Interview Question: "How Would a Professor Describe You?"
When you are applying for an entry-level position, a typical job interview question is "How do you think a teacher or professor who knows you well would describe you?"
Get more information on why this is a common entry-level interview question, and the best way to respond, along with sample answers.
What the Interviewer Really Wants to Know
During an interview, your interviewer is always trying to get a sense of what you'll be like as an employee — what's your work ethic? How do you deal with challenges? What kind of attitude and personality do you have at work?
For more experienced candidates, interviewers can ask about your previous roles. For entry-level candidates, this might not be an option. So instead, interviewers ask how your professor would describe you to get a sense of how others perceive you, as well as your self-awareness.
How to Answer the Question "How Would a Professor Describe You?"
Follow these steps to answer this question.
Make an Inventory of Your Assets. Reflect upon your past successes in academic projects, jobs, internships, and volunteer and campus activities. Identify personal attributes that enabled you to achieve success in those roles.
Seek Input From Others. Ask professors to write recommendations for you, so you can gain an understanding of how they have viewed your academic work. You can use this documentation to go beyond speculation about what professors would say about you when answering this type of question. You can also ask friends, coworkers, and bosses how they would describe you.
Compare Your List of Qualities to the Job Requirements. Look for overlap between your personal strengths and the key qualifications for your target job. Make a list of six assets that would help you make a solid contribution, if hired.
Prepare Evidence to Prove Your Personal Strengths. Your initial response to how a friend or professor would describe you will probably be a simple listing of qualities. However, employers will often follow up with a question like "Give me an example of how you applied the penchant for organizing that you mentioned?" Prepare an anecdote, story, or example describing how you tapped into each strength to produce high-quality work.
Share Examples. Another tactic to support your assertions about your strengths is to reference what professors, advisors, or employers have actually said about your performance. Other forms of recognition, such as honors for academic achievement, awards for leadership, or performance bonuses, can be mentioned as evidence that particular qualities helped you excel in academic, cocurricular, or employment arenas.
Examples of the Best Answers
Here are sample interview answers that you can edit to fit your personal experiences and background.
I recently asked my psych professor to write a recommendation, and she mentioned my writing skills, intellectual curiosity, and research abilities as keys to my success in her classes.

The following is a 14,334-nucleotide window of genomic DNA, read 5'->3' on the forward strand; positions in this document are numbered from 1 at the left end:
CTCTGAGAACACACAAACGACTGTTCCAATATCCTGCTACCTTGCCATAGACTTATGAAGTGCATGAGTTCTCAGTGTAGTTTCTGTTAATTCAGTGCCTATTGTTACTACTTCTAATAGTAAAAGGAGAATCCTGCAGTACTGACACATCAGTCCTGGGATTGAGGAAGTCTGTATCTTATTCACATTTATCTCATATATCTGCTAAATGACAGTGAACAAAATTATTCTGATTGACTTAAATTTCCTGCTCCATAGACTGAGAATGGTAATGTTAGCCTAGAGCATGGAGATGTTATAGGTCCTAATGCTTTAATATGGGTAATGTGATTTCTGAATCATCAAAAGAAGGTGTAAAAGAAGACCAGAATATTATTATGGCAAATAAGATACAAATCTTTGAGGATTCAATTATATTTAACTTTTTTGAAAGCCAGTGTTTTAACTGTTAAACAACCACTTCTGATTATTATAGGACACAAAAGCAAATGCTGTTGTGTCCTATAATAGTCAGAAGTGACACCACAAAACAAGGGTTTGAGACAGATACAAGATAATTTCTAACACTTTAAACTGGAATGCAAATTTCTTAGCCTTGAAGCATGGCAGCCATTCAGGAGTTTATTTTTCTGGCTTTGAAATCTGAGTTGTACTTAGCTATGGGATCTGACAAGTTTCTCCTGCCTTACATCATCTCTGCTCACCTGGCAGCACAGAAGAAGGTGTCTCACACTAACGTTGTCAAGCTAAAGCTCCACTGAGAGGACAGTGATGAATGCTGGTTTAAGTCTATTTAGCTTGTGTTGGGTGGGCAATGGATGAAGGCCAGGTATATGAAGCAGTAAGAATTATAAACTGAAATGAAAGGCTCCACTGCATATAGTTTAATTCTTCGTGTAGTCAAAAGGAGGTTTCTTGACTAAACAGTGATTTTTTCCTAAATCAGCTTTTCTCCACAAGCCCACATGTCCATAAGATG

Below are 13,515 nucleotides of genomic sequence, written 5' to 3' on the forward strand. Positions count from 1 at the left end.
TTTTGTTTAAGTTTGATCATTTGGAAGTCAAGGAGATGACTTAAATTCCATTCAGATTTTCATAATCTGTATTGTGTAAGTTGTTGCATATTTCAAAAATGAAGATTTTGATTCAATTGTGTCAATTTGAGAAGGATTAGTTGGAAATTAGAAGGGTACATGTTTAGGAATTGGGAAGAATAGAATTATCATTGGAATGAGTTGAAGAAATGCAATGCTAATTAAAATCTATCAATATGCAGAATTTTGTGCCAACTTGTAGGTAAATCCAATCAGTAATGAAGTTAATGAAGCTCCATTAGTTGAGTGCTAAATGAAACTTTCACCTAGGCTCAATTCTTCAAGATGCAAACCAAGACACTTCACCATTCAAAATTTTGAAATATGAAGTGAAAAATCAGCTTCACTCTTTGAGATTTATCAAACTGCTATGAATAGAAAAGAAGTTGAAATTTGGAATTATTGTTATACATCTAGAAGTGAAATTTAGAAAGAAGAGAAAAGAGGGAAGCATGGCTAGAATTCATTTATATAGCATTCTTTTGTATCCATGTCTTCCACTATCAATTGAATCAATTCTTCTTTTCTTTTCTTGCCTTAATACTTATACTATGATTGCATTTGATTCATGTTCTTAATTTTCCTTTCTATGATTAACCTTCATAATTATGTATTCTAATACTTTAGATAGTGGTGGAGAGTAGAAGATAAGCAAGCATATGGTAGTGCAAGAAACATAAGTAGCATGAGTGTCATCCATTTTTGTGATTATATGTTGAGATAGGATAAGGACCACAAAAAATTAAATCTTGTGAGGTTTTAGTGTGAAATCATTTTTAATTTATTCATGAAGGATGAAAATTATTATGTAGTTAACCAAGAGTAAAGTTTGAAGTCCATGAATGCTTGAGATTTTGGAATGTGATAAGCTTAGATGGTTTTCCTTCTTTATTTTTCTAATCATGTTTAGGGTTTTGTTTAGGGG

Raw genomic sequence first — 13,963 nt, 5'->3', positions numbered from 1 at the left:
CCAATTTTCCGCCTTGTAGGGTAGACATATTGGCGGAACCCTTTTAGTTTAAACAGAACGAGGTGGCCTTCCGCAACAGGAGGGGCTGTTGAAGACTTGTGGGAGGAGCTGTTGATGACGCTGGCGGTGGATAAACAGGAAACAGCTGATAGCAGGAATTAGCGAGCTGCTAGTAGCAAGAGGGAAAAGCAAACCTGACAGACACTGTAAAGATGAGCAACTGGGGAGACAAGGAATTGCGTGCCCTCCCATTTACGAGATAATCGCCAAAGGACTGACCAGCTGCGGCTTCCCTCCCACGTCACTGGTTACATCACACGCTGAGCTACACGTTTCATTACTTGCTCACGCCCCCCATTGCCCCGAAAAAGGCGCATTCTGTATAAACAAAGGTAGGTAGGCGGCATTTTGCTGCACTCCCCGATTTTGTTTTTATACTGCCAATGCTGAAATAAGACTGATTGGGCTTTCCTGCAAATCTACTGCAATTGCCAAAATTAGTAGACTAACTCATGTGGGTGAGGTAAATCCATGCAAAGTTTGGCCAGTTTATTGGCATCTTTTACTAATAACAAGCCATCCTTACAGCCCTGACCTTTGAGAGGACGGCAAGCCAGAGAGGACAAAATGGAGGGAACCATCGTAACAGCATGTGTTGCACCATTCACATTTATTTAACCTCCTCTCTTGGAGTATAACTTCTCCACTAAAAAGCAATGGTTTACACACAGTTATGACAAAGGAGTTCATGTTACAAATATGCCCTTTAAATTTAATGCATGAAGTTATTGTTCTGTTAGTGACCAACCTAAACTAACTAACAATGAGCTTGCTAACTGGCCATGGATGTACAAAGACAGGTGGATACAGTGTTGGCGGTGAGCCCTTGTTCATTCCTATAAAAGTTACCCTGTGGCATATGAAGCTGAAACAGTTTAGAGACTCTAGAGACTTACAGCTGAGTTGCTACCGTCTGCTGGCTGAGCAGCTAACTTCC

Why It Works: This answer was provided by a candidate applying for a research assistant job, and it points to the particular skills needed in that job.
My friends always tease me about being the one who will organize all our outings. They think I'm a bit obsessive about nailing down the arrangements; a stickler for details.
Why It Works: This answer would seem out of left field for some candidates, but in this case, the candidate is applying for an event planning position. This answer shows how the qualities required to be successful in the role are baked into the candidate's personality.
My sociology professor and academic advisor recently nominated me to be the student representative to the sociology department. They cited my leadership ability and verbal skills as reasons for the nomination.
Why It Works: This answer nicely works in an honor awarded to the student while pinpointing some of the qualities the candidate admires.
Tips for Giving the Best Answer
- Show off your skills — This is your opportunity to share your best qualities and skills asan employee.
- Reflect qualities needed in the role — Ideally, you'll want to match the positive qualities the professor would mention with the job requirements.
- Give quotes — It's always nice if your answer can reflect something the professor said in an evaluation or recommendation, rather than just your best guess at what the professor would say.
What Not to Say
- Nonrelevant skills/talents — Of course, you may mention some skills that aren't directly relevant to the position. But ideally, you'll keep the focus on skills and abilities that will be valuable in the role at hand.
- Negative feedback — Do you have a professor who dislikes you or says negative things about you? This is not the moment to share! Keep it positive.
Possible Follow-Up Questions
- What are your strengths and weaknesses?
- Where do you see yourself in five years?
- Share an example of when you've used those qualities the professor mentioned.
Share your strengths. This question is an opportunity for you to highlight the characteristics that make you a good fit for the position. Reflect qualities that are mentioned in the job description.
Keep it positive. Don't mention any negative insights that a professor may share about you.
Ask beforehand. If you are applying for an entry-level position, there's a good chance you'll get this question. Ask friends, professors, and others in your circle how they'd describe you if you're feeling stumped about how to respond.